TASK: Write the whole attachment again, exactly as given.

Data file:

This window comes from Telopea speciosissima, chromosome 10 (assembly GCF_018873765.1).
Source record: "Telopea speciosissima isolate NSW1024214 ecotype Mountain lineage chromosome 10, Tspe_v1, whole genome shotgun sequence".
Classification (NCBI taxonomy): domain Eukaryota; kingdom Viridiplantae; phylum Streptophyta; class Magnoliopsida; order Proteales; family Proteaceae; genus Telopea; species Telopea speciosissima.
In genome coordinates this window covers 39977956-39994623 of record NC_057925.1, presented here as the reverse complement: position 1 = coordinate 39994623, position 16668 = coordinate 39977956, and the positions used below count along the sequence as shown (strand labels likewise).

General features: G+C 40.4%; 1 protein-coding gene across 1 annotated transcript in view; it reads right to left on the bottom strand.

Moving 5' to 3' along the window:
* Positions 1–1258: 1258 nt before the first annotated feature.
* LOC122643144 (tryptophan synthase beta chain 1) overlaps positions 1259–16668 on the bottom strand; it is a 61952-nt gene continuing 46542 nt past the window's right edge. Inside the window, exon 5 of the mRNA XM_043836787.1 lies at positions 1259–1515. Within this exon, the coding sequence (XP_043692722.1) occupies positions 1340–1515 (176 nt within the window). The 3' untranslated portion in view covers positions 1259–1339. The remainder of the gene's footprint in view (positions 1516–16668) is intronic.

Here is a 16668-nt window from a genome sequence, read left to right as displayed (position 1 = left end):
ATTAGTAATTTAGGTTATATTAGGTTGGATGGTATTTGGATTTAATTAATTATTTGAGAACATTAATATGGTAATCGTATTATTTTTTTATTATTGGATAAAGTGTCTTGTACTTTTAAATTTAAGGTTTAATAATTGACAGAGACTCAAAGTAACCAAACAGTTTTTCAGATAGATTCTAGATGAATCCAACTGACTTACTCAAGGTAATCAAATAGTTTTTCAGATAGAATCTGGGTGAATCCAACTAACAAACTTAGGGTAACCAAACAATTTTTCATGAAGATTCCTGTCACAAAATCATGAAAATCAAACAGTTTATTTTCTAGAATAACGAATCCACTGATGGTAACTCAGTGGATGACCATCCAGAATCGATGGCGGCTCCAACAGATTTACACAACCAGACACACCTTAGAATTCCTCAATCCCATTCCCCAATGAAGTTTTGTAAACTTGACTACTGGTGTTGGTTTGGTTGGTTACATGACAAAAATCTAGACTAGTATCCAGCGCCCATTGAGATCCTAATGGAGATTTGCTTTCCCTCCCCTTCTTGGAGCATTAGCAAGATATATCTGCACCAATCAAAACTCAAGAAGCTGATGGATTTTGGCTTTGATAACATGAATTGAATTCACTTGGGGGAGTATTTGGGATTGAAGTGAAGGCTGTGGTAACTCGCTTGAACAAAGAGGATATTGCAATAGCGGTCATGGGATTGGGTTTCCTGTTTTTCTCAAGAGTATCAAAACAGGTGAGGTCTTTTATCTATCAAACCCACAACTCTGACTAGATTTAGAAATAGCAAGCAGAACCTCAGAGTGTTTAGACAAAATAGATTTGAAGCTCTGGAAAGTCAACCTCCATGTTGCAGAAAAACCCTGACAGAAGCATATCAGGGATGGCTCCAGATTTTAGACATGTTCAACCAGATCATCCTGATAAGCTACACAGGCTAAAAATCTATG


This window comes from Telopea speciosissima, chromosome 10 (assembly GCF_018873765.1).
Source record: "Telopea speciosissima isolate NSW1024214 ecotype Mountain lineage chromosome 10, Tspe_v1, whole genome shotgun sequence".
Classification (NCBI taxonomy): domain Eukaryota; kingdom Viridiplantae; phylum Streptophyta; class Magnoliopsida; order Proteales; family Proteaceae; genus Telopea; species Telopea speciosissima.
In genome coordinates this window covers 39977956-39994623 of record NC_057925.1, presented here as the reverse complement: position 1 = coordinate 39994623, position 16668 = coordinate 39977956, and the positions used below count along the sequence as shown (strand labels likewise).

General features: G+C 40.4%; 1 protein-coding gene across 1 annotated transcript in view; it reads right to left on the bottom strand.

Moving 5' to 3' along the window:
* Positions 1–1258: 1258 nt before the first annotated feature.
* LOC122643144 (tryptophan synthase beta chain 1) overlaps positions 1259–16668 on the bottom strand; it is a 61952-nt gene continuing 46542 nt past the window's right edge. Inside the window, exon 5 of the mRNA XM_043836787.1 lies at positions 1259–1515. Within this exon, the coding sequence (XP_043692722.1) occupies positions 1340–1515 (176 nt within the window). The 3' untranslated portion in view covers positions 1259–1339. The remainder of the gene's footprint in view (positions 1516–16668) is intronic.

Here is a 16668-nt window from a genome sequence, read left to right as displayed (position 1 = left end):
ATTAGTAATTTAGGTTATATTAGGTTGGATGGTATTTGGATTTAATTAATTATTTGAGAACATTAATATGGTAATCGTATTATTTTTTTATTATTGGATAAAGTGTCTTGTACTTTTAAATTTAAGGTTTAATAATTGACAGAGACTCAAAGTAACCAAACAGTTTTTCAGATAGATTCTAGATGAATCCAACTGACTTACTCAAGGTAATCAAATAGTTTTTCAGATAGAATCTGGGTGAATCCAACTAACAAACTTAGGGTAACCAAACAATTTTTCATGAAGATTCCTGTCACAAAATCATGAAAATCAAACAGTTTATTTTCTAGAATAACGAATCCACTGATGGTAACTCAGTGGATGACCATCCAGAATCGATGGCGGCTCCAACAGATTTACACAACCAGACACACCTTAGAATTCCTCAATCCCATTCCCCAATGAAGTTTTGTAAACTTGACTACTGGTGTTGGTTTGGTTGGTTACATGACAAAAATCTAGACTAGTATCCAGCGCCCATTGAGATCCTAATGGAGATTTGCTTTCCCTCCCCTTCTTGGAGCATTAGCAAGATATATCTGCACCAATCAAAACTCAAGAAGCTGATGGATTTTGGCTTTGATAACATGAATTGAATTCACTTGGGGGAGTATTTGGGATTGAAGTGAAGGCTGTGGTAACTCGCTTGAACAAAGAGGATATTGCAATAGCGGTCATGGGATTGGGTTTCCTGTTTTTCTCAAGAGTATCAAAACAGGTGAGGTCTTTTATCTATCAAACCCACAACTCTGACTAGATTTAGAAATAGCAAGCAGAACCTCAGAGTGTTTAGACAAAATAGATTTGAAGCTCTGGAAAGTCAACCTCCATGTTGCAGAAAAACCCTGACAGAAGCATATCAGGGATGGCTCCAGATTTTAGACATGTTCAACCAGATCATCCTGATAAGCTACACAGGCTAAAAATCTATG